'The Skeleton Crew' by Deborah Halber
About 4,000 unidentified corpses turn up in the U.S. every year, of which about half have been murdered. Can the Internet help?
The public seems fascinated, if not obsessed, with crime-solving, if the high ratings of TV shows such as "CSI" and "NCIS" are any indication. The interest in crimes often proceeds from the high-profile identity of the victim or perpetrator. Think of the kidnapping of the Lindbergh baby, the vanishing of Jimmy Hoffa or the trial of O.J. Simpson. At the other end of the spectrum are crime victims who have no identity at all.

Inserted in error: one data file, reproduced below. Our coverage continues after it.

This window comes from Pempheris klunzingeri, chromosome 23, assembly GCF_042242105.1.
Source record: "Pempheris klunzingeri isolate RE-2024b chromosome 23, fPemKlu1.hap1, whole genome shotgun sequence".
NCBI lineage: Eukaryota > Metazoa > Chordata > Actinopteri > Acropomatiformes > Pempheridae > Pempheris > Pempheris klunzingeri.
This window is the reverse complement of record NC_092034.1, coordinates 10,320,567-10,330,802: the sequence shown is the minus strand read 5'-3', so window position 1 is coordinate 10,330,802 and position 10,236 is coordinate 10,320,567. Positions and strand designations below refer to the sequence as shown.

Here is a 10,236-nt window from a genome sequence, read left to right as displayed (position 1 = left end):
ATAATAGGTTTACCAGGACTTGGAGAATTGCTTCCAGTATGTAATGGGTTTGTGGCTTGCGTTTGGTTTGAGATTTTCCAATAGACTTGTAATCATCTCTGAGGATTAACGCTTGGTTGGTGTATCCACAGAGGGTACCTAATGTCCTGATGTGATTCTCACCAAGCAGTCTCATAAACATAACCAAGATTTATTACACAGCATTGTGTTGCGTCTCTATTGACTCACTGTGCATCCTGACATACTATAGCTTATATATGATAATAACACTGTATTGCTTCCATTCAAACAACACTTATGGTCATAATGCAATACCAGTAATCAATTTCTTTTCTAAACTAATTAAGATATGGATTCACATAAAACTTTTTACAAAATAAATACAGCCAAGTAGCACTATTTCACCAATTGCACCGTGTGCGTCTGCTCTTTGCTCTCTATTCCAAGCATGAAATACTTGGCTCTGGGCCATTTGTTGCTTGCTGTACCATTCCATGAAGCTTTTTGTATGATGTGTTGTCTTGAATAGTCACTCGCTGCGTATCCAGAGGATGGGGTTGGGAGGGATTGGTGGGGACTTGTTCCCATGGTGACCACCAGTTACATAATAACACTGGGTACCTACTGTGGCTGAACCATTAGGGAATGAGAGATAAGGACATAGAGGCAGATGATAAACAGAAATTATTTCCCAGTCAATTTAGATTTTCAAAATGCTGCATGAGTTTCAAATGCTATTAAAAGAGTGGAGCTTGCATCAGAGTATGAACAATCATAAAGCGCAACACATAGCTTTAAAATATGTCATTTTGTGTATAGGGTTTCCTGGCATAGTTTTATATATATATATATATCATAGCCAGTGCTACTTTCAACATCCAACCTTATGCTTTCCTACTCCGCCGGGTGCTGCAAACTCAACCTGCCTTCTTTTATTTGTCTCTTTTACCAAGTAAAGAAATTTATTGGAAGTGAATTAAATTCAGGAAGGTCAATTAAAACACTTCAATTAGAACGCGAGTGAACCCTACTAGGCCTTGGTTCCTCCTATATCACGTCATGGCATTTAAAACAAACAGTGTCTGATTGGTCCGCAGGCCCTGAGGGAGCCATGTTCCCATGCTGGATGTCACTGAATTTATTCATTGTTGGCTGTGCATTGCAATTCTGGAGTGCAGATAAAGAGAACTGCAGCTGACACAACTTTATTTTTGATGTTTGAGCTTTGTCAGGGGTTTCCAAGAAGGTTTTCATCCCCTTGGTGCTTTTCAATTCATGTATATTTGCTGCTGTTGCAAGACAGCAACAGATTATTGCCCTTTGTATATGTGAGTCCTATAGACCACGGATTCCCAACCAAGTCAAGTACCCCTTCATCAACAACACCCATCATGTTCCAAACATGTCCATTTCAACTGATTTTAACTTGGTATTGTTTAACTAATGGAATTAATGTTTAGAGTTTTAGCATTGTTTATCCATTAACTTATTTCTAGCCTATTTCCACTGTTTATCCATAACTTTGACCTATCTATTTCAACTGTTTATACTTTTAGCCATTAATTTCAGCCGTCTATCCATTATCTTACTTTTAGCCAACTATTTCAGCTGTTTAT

These are the John Doe and Jane Doe corpses that are found without any papers or other identification markers. Even in an age when we are tracked electronically by our phone companies at every single moment, about 4,000 unidentified corpses turn up in the U.S. every year, of which about half have been murdered. In 2007 no fewer than 13,500 sets of unidentified human remains were languishing in the evidence rooms of medical examiners, according to an analysis published in the National Institute of Justice Journal.
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On July 30 2014 at Luxembourg, Luxembourg, Luxembourg 374 Views